Shortlisted for the Saif Ghobash Banipal Prize for Arabic Literary Translation
Art in Egypt between the Islamic and the Contemporary
Alex Dika Seggerman
Analyzing the modernist art movement that arose in Cairo and Alexandria from the late nineteenth century through the 1960s, Alex Dika Seggerman reveals how the visual arts were part of a multifaceted transnational modernism. While the work of diverse, major Egyptian artists during this era may have appeared to be secular, she argues, it reflected the subtle but essential inflection of Islam, as a faith, history, and lived experience, in the overarching development of Middle Eastern modernity.
Challenging typical views of modernism in art history as solely Euro-American, and expanding the conventional periodization of Islamic art history, Seggerman theorizes a “constellational modernism” for the emerging field of global modernism. Rather than seeing modernism in a generalized, hyperconnected network, she finds that art and artists circulated in distinct constellations that encompassed finite local and transnational relations. Such constellations, which could engage visual systems both along and beyond the Nile, from Los Angeles to Delhi, were materialized in visual culture that ranged from oil paintings and sculpture to photography and prints. Based on extensive research in Egypt, Europe, and the United States, this richly illustrated book poses a compelling argument for the importance of Muslim networks to global modernism.
The history of Cairo’s football fans is one of the most poignant narratives of the 25 January 2011 Egyptian uprising. The Ultras Al-Ahly and the Ultras White Knights fans, belonging to the two main teams, Al-Ahly F.C. and Zamalek F.C respectively, became embroiled in the street protests that brought down the Mubarak regime. In the violent turmoil since, the Ultras have been locked in a bitter conflict with the Egyptian security state. Tracing these social movements to explore their role in the uprising and the political dimension of soccer in Egypt, Ronnie Close provides a vivid, intimate sense of the Ultras’ unique subculture.
Cairo’s Ultras: Resistance and Revolution in Egypt’s Football Culture explores how football communities offer ways of belonging and instill meaning in everyday life. Close asks us to rethink the labels ‘fans’ or ‘hooligans’ and what such terms might really mean. He argues that the role of the body is essential to understanding the cultural practices of the Cairo Ultras, and that the physicality of the stadium rituals and acerbic chants were key expressions that resonated with many Egyptians. Along the way, the book skewers media clichés and retraces revolutionary politics and social networks to consider the capacity of sport to emancipate through performances on the football terraces.
Ronnie Close in an interview with sports journalist Ken Early in Dublin, on his book Cairo’s Ultras: Resistance and Revolution in Egypt’s Football Culture (AUC Press, 2019). https://vimeo.com/385490688 (January 2020)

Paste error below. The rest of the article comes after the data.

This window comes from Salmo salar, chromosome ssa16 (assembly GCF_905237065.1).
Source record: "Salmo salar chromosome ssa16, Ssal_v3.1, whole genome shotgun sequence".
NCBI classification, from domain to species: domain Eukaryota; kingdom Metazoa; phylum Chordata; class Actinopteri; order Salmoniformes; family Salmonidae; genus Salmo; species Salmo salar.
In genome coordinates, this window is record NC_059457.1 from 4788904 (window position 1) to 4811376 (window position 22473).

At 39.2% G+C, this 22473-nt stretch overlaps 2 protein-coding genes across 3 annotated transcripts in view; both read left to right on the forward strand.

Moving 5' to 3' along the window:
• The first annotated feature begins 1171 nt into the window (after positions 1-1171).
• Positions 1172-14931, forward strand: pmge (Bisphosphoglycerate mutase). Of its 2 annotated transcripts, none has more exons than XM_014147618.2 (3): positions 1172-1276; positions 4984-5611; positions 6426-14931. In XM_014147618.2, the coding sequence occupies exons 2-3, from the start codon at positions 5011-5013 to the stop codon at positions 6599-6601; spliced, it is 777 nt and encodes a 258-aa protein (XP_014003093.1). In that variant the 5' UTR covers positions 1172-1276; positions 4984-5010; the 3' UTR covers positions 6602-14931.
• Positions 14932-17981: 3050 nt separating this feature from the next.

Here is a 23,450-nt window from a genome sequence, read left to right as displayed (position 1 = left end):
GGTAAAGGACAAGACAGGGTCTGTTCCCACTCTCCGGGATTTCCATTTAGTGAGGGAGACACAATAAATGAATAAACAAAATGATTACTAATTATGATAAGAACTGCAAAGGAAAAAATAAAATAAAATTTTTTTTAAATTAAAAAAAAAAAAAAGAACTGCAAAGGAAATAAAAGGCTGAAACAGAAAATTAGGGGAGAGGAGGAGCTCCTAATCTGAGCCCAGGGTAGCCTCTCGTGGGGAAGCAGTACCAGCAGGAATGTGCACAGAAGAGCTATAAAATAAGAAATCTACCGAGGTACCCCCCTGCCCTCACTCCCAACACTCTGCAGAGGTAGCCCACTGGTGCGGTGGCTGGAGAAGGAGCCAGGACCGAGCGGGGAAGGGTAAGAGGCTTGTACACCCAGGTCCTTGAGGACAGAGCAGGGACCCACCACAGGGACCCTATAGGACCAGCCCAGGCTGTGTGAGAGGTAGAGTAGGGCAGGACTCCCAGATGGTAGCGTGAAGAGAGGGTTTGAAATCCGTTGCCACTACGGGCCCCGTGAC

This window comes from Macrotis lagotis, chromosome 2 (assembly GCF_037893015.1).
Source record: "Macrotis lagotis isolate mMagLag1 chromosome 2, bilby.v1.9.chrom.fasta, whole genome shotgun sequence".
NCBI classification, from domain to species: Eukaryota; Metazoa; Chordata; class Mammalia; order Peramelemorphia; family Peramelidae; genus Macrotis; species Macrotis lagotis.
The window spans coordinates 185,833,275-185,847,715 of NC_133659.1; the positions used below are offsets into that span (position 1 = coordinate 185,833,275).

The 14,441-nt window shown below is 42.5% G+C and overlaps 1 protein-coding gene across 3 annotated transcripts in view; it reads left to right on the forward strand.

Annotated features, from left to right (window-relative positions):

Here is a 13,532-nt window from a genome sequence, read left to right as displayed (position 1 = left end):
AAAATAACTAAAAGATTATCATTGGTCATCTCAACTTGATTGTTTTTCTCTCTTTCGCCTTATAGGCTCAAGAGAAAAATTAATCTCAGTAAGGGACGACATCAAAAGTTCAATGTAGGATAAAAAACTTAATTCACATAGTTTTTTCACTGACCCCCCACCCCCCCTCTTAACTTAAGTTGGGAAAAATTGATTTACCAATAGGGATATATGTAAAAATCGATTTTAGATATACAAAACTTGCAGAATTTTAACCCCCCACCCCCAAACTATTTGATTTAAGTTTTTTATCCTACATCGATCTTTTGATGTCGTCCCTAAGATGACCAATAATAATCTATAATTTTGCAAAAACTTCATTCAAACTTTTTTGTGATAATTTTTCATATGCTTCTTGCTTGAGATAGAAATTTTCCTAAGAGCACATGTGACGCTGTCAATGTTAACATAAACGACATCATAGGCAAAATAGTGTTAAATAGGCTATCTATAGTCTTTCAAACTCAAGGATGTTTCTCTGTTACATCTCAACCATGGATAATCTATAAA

In this AUC Press podcast, Close explains how he initially became interested in Cairo’s Ultras, who these football fans are, the role they played in Egypt’s 2011 revolution, and the aesthetic practices and common identity instilled in their fan base. Click here to listen.
In 2019, the American University in Cairo (AUC) celebrates its centenary. Founded on Tahrir Square, the university has been at the center of the intellectual, social, and cultural life of Cairo and Egypt for the last one hundred years, and is hailed as one of the leading academic institutions in the Middle East. AUC’s alumni have included diplomats, business leaders, statesmen and stateswomen, Pulitzer Prize–winning journalists, media personalities, filmmakers, revolutionaries, and even a queen. In that time, the university has experienced wars, revolutions, attempted nationalization, bombings, and, in recent times, a wholesale move to a new purpose-built campus in the desert. Utilizing a rich array of photographs, documents, and objects, this book presents one hundred short stories about the life and legacy of this unique and remarkable institution.
Cairo is a city of splendor and spectacle, long celebrated as much for its warmth and bustling street life as for the legacy of its tumultuous past. Yet for the countless visitors who fall under its spell, the prolonged din of its crowds and traffic can seem overwhelming at times, tempting them out of the city’s open spaces into its shadow light, the cooler, quieter interiors of restaurants, homes, hotels, and terraces. Cairo Inside Out evokes the light and moods of this great metropolis with stunning photographs shot from the city’s indoor havens. We observe it through and from nostalgic haunts, such as Café Riche and the Windsor Hotel, and look out onto its great sights—the Nile, the Red Pyramid at Dahshur, Ibn Tulun mosque—from the most intimate urban interiors, homes, and watersides. For those who may have lived in Cairo, this is a reminder of a city that moves and yet remains wonderfully unchanged. For visitors and residents, this evocative collection, an unabashed homage to Cairo’s persistent color and allure, will inspire them to visit those places once more.
This new expanded paperback edition of the bestselling hardback includes an additional section of photographs taken from Cairo’s newer and more recently established haunts and places of interest.[/vc_column_text][/vc_column][/vc_row]